This will be especially true in college, where the players have no financial or union protections. Rice's verbal abuse on his players seemed common. Throwing a basketball at them did not. The question will become one of enforcement on the part of schools, leagues and teams and how they react in real time to abusive players, coaches, execs or fans.
The public culture of sports also will be challenged immediately. We'll be able to evaluate inclusion, from whether the significant other of a gay player sitting in the crowd at a big game receives the same camera treatment and identification as wives and girlfriends and other family members, to whether teams reach out to gay spouses for charity work and public events as they do straight. The level of interest from Madison Avenue, and whether Collins signs with another team, will be closely watched.
Whether other gay players -- especially those who are more talented, more marketable, with more to lose -- even choose to follow Collins into the glare also will speak volumes. Then there is the breaking of barriers into coaching, management and ownership. To use a baseball phrase, this game is only in the bottom of the first inning.
There is no turning back from the Open Era, and the battle will continue in the space between Jason Collins and the day that subsequent announcements are greeted not as a historic first but just another personal note. Ultimately, a seat at the table stems from being American, and the willingness -- no different from Spahn in those bloody days in Germany -- to fight for its principles. Like the African-American soldiers during both World Wars attempting to prove their worth through death for their country, the enlisting of gay soldiers was the beginning of the old order crumbling. The dissolution of "don't ask, don't tell" was next, leading indirectly to the death of the sports world thinking it could avoid the day that is now here, the days that are coming and must be confronted. When a people are willing to fight and die for the American ideal, the ideal must at some point give something back.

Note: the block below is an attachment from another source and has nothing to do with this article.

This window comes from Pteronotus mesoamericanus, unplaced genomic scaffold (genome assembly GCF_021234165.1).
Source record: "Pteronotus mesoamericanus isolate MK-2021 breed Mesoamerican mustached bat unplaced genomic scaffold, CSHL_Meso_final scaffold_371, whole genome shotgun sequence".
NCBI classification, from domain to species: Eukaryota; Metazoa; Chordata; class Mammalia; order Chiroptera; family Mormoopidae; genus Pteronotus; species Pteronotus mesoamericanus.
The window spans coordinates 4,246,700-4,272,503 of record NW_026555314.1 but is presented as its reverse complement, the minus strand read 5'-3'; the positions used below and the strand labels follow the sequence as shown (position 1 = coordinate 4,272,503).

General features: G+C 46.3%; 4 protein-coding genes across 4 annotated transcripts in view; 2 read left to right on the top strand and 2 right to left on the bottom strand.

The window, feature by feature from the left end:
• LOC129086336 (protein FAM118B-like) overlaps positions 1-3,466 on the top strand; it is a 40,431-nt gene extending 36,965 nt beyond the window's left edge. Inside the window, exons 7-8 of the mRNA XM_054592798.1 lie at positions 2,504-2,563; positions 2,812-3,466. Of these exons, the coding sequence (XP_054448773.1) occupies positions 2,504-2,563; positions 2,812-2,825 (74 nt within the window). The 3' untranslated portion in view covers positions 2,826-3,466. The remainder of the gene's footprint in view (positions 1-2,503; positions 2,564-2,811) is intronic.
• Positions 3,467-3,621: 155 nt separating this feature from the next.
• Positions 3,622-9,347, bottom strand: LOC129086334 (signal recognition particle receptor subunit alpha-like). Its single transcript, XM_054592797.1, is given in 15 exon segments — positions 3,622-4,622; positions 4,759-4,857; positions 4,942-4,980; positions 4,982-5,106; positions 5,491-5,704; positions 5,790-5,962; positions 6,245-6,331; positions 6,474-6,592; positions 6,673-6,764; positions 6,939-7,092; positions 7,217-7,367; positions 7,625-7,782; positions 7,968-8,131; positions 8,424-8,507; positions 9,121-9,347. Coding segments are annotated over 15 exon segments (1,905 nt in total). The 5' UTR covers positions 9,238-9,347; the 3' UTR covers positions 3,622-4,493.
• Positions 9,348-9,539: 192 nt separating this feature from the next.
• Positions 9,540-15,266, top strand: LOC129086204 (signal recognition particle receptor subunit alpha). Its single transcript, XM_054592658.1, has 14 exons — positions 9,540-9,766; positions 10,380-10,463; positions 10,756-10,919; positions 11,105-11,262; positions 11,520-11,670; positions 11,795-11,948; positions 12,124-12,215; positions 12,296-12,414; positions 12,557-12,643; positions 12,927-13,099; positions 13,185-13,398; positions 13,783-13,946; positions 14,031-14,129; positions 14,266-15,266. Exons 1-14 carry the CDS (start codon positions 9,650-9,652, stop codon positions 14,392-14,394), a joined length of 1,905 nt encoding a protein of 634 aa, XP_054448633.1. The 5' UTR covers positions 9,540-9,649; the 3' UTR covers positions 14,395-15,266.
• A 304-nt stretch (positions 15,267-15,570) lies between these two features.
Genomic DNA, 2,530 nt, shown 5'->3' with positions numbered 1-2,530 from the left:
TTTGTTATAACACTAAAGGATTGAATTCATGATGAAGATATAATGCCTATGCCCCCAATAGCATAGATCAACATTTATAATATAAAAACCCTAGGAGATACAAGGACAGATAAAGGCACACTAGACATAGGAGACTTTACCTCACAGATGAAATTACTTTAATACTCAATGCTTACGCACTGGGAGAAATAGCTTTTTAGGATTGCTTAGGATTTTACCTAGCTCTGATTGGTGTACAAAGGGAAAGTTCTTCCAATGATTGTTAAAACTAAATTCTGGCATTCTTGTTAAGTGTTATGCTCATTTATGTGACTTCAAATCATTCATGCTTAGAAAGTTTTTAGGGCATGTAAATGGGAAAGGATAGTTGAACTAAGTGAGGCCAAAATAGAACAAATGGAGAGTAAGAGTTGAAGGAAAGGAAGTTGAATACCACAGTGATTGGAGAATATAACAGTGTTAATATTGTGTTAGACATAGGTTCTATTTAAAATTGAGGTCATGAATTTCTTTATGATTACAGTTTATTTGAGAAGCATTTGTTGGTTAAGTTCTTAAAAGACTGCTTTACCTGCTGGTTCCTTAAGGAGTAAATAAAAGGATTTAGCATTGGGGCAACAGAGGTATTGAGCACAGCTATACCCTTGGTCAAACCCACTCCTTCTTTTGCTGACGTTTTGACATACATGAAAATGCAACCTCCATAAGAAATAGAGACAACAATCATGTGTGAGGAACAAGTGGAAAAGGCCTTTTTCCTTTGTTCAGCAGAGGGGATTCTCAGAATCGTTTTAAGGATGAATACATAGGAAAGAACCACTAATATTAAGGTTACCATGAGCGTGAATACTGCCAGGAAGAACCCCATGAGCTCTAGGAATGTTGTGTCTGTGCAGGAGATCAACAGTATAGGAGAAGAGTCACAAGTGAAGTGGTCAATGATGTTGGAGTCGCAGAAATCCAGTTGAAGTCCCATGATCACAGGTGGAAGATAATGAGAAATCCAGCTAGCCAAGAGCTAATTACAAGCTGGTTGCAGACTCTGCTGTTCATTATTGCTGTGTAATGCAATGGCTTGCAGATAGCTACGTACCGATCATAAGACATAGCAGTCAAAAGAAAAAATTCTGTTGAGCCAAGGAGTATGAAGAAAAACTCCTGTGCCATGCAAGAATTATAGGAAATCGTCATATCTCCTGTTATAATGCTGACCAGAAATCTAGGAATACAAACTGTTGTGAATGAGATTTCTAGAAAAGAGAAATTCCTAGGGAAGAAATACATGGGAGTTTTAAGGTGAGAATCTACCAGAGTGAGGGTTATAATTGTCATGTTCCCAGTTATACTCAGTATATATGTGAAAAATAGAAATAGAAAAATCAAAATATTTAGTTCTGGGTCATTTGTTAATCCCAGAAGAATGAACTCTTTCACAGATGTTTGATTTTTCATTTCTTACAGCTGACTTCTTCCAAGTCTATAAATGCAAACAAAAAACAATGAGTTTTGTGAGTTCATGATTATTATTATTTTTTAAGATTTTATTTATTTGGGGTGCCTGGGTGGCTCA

What happens over the next months and years will say more about American society and its boundaries of acceptance than it ever could about Jason Collins or Kirk Walker or Kevin McClatchy or Martina Navratilova.